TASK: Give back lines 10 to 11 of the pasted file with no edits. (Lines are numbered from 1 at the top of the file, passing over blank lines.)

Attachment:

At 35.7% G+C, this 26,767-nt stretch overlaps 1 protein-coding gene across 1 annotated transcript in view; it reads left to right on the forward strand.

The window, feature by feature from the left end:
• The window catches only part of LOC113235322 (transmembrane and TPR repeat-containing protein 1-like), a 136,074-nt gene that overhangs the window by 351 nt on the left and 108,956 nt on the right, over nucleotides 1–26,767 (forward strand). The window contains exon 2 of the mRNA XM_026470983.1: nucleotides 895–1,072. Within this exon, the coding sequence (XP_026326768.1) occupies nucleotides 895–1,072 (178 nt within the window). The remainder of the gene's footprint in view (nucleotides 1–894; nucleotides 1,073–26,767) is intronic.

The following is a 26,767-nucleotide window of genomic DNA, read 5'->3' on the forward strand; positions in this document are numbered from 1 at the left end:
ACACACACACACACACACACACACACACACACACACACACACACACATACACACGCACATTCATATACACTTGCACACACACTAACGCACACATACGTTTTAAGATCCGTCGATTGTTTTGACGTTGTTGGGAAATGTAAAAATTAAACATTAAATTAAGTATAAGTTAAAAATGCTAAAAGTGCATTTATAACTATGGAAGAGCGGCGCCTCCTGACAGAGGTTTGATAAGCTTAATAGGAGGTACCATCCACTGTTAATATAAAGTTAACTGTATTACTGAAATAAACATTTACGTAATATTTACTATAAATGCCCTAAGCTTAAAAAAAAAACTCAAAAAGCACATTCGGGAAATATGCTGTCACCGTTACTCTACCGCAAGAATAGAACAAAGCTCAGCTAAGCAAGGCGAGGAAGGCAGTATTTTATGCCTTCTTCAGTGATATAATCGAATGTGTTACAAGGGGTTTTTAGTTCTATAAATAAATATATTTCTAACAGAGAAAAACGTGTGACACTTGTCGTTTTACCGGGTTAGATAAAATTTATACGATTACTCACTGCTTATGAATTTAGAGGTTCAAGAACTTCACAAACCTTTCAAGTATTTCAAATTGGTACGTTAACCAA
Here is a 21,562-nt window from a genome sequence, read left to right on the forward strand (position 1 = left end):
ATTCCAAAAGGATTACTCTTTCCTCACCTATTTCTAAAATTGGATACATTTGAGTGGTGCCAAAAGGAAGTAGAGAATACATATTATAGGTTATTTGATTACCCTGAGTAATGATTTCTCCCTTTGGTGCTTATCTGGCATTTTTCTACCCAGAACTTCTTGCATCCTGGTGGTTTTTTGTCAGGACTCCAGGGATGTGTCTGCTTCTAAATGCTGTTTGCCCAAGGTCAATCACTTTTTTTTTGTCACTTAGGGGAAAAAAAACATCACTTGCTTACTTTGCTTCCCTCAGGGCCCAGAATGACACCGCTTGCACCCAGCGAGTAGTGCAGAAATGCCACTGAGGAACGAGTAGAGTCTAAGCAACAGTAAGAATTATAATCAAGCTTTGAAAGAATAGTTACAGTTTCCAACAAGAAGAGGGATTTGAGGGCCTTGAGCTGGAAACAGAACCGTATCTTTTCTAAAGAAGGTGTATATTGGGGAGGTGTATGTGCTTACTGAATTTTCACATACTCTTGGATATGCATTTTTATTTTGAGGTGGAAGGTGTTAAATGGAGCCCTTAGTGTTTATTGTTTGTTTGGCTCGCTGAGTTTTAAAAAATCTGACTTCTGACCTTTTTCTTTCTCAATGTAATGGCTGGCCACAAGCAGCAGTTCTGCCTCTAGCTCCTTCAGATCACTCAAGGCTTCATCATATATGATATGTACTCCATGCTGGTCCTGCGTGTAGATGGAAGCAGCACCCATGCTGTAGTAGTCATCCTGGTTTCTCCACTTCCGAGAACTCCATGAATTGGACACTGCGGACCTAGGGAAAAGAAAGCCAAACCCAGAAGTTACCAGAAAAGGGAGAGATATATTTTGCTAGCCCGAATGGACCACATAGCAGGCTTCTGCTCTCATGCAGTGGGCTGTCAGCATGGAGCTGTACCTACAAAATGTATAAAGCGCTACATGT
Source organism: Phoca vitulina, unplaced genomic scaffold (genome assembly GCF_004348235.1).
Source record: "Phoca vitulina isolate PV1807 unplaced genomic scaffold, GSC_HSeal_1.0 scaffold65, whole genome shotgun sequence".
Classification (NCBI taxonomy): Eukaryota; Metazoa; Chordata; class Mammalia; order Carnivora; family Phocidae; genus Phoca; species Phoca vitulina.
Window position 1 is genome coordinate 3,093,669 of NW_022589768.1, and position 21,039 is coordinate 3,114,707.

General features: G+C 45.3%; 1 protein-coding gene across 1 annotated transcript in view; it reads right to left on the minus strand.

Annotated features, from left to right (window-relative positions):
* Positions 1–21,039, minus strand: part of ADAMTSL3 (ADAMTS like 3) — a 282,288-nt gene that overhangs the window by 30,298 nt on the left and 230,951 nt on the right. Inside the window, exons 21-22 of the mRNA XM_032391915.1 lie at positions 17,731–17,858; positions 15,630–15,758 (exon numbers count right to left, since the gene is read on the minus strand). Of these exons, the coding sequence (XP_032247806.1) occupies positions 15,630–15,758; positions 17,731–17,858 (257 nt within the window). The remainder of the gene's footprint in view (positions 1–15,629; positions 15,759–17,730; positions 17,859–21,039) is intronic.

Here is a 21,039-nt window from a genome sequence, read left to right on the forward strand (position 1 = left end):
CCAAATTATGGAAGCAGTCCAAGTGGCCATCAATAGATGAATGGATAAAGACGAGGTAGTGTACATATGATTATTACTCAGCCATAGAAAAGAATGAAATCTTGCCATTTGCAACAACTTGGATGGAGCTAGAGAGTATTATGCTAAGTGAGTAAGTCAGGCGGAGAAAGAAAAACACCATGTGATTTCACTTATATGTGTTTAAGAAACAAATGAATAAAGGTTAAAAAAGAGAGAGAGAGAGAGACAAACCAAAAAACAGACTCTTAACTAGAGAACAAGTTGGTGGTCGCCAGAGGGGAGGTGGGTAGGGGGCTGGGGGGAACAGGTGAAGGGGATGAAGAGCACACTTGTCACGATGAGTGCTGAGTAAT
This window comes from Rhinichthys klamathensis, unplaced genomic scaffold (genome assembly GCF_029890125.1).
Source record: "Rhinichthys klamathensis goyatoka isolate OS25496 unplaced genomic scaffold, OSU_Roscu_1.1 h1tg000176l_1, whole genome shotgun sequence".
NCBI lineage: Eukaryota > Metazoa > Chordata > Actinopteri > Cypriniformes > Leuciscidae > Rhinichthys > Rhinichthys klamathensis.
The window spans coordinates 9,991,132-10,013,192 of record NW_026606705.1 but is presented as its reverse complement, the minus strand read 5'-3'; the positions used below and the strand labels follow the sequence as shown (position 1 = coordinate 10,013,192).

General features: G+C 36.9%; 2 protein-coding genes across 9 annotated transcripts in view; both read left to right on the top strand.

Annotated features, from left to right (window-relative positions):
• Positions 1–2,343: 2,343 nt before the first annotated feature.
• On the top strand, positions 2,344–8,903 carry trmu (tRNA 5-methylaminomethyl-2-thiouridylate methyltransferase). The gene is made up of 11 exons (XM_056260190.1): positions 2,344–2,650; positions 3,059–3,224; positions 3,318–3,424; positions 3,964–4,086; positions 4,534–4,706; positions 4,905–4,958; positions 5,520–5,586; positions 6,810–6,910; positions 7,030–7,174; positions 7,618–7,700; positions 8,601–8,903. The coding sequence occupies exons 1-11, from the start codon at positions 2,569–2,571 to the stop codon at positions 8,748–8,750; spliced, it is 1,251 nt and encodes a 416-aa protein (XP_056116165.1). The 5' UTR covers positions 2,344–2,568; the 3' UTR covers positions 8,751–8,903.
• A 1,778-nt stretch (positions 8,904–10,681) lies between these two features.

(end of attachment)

Classification (NCBI taxonomy): Eukaryota; Metazoa; Chordata; class Mammalia; order Carnivora; family Phocidae; genus Phoca; species Phoca vitulina.
Window position 1 is genome coordinate 3,093,669 of NW_022589768.1, and position 21,039 is coordinate 3,114,707.